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“Dashboards are sexy, dashboards sell”... But how can dashboards deliver success?

Rohit Kanwara

Posted by Rohit Kanwara on 09 October 2020

Dashboards are sexy and sell but how can dashboards deliver success?

Most analytics initiatives start with a single problem area and a user who is keen to try something new to achieve a level of insight from the organization’s data. Whether the initiative begins because individuals are spending too much time sorting through data—or the organization is taking a “me too” approach and simply wants to keep up with their peers - analytics has been and will continue to be front-of-mind for most technical and business users.
Today, visualization solutions have become a commodity. Dashboards are sexy, dashboards sell. But, in order to deliver these dashboards in a way that allows a user accessing multiple systems to see success, there must be a plan to consolidate data and achieve the appropriate insights for the business.

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Microsoft advocates the use of SQL Server Analysis Services (SSAS) for aggregating data and delivery to self-service tools, but many businesses either don’t have the skills, don’t have the time, or simply don’t have the resources to connect and deliver analytics across multiple systems, either in the cloud or on-premises. They end up skipping this data aggregation phase and a data model architecture as it looks like a bowl of spaghetti.

Our customers see success because they have a real business need that must be fulfilled. The vast majority successfully complete at least the first two stages of what I call the ‘Crawl, Walk and Run’ phases of an analytics strategy.

I’ve written previously about the difficulties businesses face when considering big data. Frankly, this is predominantly due to internal constraints and the need to leverage the 50% of structured data that is currently ignored within most businesses. To form an analytics roadmap, we must review from a high-level the values and key areas of focus for greatest return, while focusing on a data management strategy that promotes agility.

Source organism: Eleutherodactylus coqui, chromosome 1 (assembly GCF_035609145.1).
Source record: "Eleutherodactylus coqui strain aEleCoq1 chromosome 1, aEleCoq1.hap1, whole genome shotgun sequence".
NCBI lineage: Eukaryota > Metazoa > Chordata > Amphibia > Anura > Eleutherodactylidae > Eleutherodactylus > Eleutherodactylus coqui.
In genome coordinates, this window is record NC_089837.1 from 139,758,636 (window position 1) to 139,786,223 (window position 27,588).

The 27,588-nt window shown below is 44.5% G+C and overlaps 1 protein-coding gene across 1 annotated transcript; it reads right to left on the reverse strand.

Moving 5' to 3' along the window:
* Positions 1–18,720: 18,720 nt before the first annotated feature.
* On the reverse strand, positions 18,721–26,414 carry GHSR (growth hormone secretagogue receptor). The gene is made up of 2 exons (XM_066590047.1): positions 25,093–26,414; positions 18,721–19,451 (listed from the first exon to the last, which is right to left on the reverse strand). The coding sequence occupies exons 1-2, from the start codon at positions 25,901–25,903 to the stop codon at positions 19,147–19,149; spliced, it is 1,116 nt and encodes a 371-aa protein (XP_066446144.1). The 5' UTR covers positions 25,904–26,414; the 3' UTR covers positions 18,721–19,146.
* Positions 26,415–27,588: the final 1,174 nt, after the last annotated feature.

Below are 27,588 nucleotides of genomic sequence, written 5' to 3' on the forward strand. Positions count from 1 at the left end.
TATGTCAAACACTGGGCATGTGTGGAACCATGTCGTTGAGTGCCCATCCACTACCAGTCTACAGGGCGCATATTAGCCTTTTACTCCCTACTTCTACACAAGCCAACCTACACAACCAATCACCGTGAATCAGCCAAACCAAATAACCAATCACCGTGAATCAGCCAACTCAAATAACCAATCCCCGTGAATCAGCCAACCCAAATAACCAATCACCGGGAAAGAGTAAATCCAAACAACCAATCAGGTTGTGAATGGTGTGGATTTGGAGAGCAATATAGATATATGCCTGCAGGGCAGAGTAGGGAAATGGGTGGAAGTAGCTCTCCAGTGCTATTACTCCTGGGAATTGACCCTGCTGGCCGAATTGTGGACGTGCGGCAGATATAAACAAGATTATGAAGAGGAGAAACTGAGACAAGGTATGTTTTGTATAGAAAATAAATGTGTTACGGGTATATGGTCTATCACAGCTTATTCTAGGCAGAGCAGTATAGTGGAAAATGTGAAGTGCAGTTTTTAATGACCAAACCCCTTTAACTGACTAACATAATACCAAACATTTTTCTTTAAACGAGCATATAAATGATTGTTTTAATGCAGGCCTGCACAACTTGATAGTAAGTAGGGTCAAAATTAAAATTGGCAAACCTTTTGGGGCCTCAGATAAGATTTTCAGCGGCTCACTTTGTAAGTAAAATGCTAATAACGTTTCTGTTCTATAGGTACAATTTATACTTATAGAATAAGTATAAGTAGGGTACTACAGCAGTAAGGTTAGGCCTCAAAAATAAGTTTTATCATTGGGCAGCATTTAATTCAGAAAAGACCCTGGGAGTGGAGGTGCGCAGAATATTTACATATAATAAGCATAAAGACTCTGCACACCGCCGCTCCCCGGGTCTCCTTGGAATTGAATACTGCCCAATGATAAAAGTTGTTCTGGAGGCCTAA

Thus, the ‘Crawl and Walk’ phases of an analytics strategy are where we focus on:

Phase 1: ‘Crawl’—tackle a key business challenge

When your organization is struggling to deliver basic financial and operational data, focus on one key area allows for the introduction of a solution set that can be managed and deployed quickly. This allows the organization to structure one or multiple data sets to deliver high-level self-service analytics and a fast, measurable return on investment.

Once these initial needs have been met, the return on investment will have been realized, but the full potential value of business intelligence may still be out-of-reach. Focus on the next initiative will result in long-term success.

(You might also be interested in "4 Ways to Confront Data Quality with Business Intelligence")


Phase 2: ‘Walk’—introduce KPI's and dashboards

It’s now time to move beyond reports, move past the initial challenge, or manual processes that have been resolved. The baseline data management iteration is in place and—perhaps with an initial focus on the accounting department—the financial period close is now 40% faster.

Now it becomes time to develop visualizations at an executive level that allow for management by exception and the delivery of that exponential value business sought when purchasing BI solutions.